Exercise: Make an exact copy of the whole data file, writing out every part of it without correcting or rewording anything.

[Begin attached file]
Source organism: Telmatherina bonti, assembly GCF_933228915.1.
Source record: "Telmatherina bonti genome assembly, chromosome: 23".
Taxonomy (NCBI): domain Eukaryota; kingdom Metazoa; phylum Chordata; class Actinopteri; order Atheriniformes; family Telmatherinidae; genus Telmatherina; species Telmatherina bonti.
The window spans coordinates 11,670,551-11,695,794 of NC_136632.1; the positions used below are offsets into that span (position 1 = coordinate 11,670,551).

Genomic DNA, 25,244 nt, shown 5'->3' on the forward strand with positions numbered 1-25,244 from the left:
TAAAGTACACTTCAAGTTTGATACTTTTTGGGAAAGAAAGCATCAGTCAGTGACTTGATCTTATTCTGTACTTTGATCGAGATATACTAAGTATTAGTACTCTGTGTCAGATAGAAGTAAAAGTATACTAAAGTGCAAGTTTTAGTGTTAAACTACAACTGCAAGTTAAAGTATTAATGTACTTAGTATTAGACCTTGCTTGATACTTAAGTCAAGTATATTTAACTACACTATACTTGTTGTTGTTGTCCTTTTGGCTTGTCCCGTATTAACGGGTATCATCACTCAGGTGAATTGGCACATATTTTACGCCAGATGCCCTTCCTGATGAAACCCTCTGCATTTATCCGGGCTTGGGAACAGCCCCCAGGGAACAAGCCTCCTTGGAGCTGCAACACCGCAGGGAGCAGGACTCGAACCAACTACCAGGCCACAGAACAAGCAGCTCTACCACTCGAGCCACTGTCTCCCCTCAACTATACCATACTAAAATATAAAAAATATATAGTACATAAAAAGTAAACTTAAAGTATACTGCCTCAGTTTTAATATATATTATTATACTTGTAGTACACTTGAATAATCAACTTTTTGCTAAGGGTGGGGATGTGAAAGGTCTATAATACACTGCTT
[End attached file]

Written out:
Source organism: Telmatherina bonti, assembly GCF_933228915.1.
Source record: "Telmatherina bonti genome assembly, chromosome: 23".
Taxonomy (NCBI): domain Eukaryota; kingdom Metazoa; phylum Chordata; class Actinopteri; order Atheriniformes; family Telmatherinidae; genus Telmatherina; species Telmatherina bonti.
The window spans coordinates 11,670,551-11,695,794 of NC_136632.1; the positions used below are offsets into that span (position 1 = coordinate 11,670,551).

Genomic DNA, 25,244 nt, shown 5'->3' on the forward strand with positions numbered 1-25,244 from the left:
TAAAGTACACTTCAAGTTTGATACTTTTTGGGAAAGAAAGCATCAGTCAGTGACTTGATCTTATTCTGTACTTTGATCGAGATATACTAAGTATTAGTACTCTGTGTCAGATAGAAGTAAAAGTATACTAAAGTGCAAGTTTTAGTGTTAAACTACAACTGCAAGTTAAAGTATTAATGTACTTAGTATTAGACCTTGCTTGATACTTAAGTCAAGTATATTTAACTACACTATACTTGTTGTTGTTGTCCTTTTGGCTTGTCCCGTATTAACGGGTATCATCACTCAGGTGAATTGGCACATATTTTACGCCAGATGCCCTTCCTGATGAAACCCTCTGCATTTATCCGGGCTTGGGAACAGCCCCCAGGGAACAAGCCTCCTTGGAGCTGCAACACCGCAGGGAGCAGGACTCGAACCAACTACCAGGCCACAGAACAAGCAGCTCTACCACTCGAGCCACTGTCTCCCCTCAACTATACCATACTAAAATATAAAAAATATATAGTACATAAAAAGTAAACTTAAAGTATACTGCCTCAGTTTTAATATATATTATTATACTTGTAGTACACTTGAATAATCAACTTTTTGCTAAGGGTGGGGATGTGAAAGGTCTATAATACACTGCTT